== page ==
Financial expert Dave Ramsey says Christians who own property as landlords should not feel guilty about raising rental prices – provided they aren’t overcharging, and they work with tenants in difficult situations.

“This idea that you have to equate Christian and kindness with not having good marketplace experience is not true,” Ramsey said last week while answering a question on his program, The Ramsey Show.

A clip from the show went viral on social media, igniting a debate that trended on Twitter.

“I own rental property – single-family homes … and if I raise my rent to be market rate, that does not make me a bad Christian. I did not displace the person out of that house if they can no longer afford it – the marketplace did, the economy did,” Ramsey said. “The ratio of the income that they earned to their housing expense displaced them. I didn’t cause any of that. And so you are not displacing them. You’re taking too much credit for what’s going on. If they need to move to a cheaper house – because they can’t afford [to pay rent] – they’re going to move to a lesser house. Because if they move, they’re going to pay market rent.”

Ramsey was answering a question from a listener, “Dan in Washington, D.C.,” who is a landlord and owns multiple rental properties. The listener said he feels bad for raising rent prices but believes it’s necessary due to “increased overhead costs.”

“I did not get into real estate to subsidize people’s living expenses,” the listener said. “But I also didn’t get into real estate to displace families either.”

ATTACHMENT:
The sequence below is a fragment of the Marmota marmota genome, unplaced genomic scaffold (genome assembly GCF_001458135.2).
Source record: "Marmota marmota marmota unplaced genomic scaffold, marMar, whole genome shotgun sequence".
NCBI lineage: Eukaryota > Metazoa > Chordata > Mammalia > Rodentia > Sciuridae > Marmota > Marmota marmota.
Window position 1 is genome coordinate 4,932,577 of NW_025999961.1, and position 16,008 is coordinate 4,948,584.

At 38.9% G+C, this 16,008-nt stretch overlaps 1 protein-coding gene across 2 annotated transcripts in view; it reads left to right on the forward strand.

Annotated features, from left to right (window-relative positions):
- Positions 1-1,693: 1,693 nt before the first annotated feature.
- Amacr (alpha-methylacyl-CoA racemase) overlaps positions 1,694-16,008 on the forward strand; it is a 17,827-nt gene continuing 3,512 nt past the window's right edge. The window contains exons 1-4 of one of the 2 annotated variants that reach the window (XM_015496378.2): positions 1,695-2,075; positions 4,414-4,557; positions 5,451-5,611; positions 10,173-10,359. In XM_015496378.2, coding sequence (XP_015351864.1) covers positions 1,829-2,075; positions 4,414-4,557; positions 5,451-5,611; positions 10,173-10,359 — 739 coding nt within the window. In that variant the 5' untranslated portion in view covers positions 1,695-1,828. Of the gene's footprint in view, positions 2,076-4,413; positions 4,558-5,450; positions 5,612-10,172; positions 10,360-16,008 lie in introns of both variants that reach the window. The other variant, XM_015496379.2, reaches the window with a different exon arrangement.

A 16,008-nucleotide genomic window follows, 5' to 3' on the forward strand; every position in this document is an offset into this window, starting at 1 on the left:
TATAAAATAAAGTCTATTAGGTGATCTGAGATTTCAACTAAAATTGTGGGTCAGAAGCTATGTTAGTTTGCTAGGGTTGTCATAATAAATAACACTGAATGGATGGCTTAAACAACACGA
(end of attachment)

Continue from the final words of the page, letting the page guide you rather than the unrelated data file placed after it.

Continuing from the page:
Ramsey said there are exceptions to his position.

“A long time ago, a lady had cancer. Am I going to evict someone in the middle of chemo? No, I’m not. I’m going to work with them. I’m going to be kind,” he said. “I’m going to have clear conversations. I want to know what’s really going on. I don’t want to be duped by the situation. But on the other hand, I also want to treat other people like I’d want to be treated. That’s a biblical mandate.

“… [But] this idea that you have to equate Christian and kindness with not having good marketplace experience is not true. That’s… not a factual way of viewing this.”

Ramsey’s comments divided Twitter users.

“Dave has slapped a Jesus Fish on his businesses, thus opening himself up to have a competing priority beyond market economics. Which means that there are times where the ‘Christian’ thing to do would not make business sense,” one person tweeted.

Anthony Bradley, a professor at The King’s College, defended Ramsey.

“The self-righteous quote tweets about ‘I rent properties, I’d never do that (i.e., I’m better than him)’ are really ridiculous,” Bradley said. “A rental property business is not a church & randomly quoting Bible passages at a business is a misuse of Scripture. A property business [is] not a charity. … If Dave’s so wrong, then sell your rental property to your renters on Monday for $1 & make them homeowners. Give it away!”

Ramsey said Christians should not “overcharge” or “rip people off.”

“Sometimes people get in their head that anybody that sells anything can’t be a Christian,” Ramsey said. “You know, ‘I can’t believe you don’t just give all your stuff away, Ramsey.’ Well, all these people that work here [at Ramsey Solutions], 1,100 of them, they want payroll, they require that I don’t give my stuff away, because they’d like for their payroll checks to clear. … That’s why we sell a book instead of giving away a book. … It’s not an un-Christian act to have interaction in the marketplace.”


Christian Finance Expert Dave Ramsey Sued for Religious Discrimination

Photo courtesy: ©Getty Images/Anna Webber/Stringer

Video courtesy: ©The Ramsey Show

Michael Foust has covered the intersection of faith and news for 20 years. His stories have appeared in Baptist Press, Christianity Today, The Christian Post, the Leaf-Chroniclethe Toronto Star and the Knoxville News-Sentinel.

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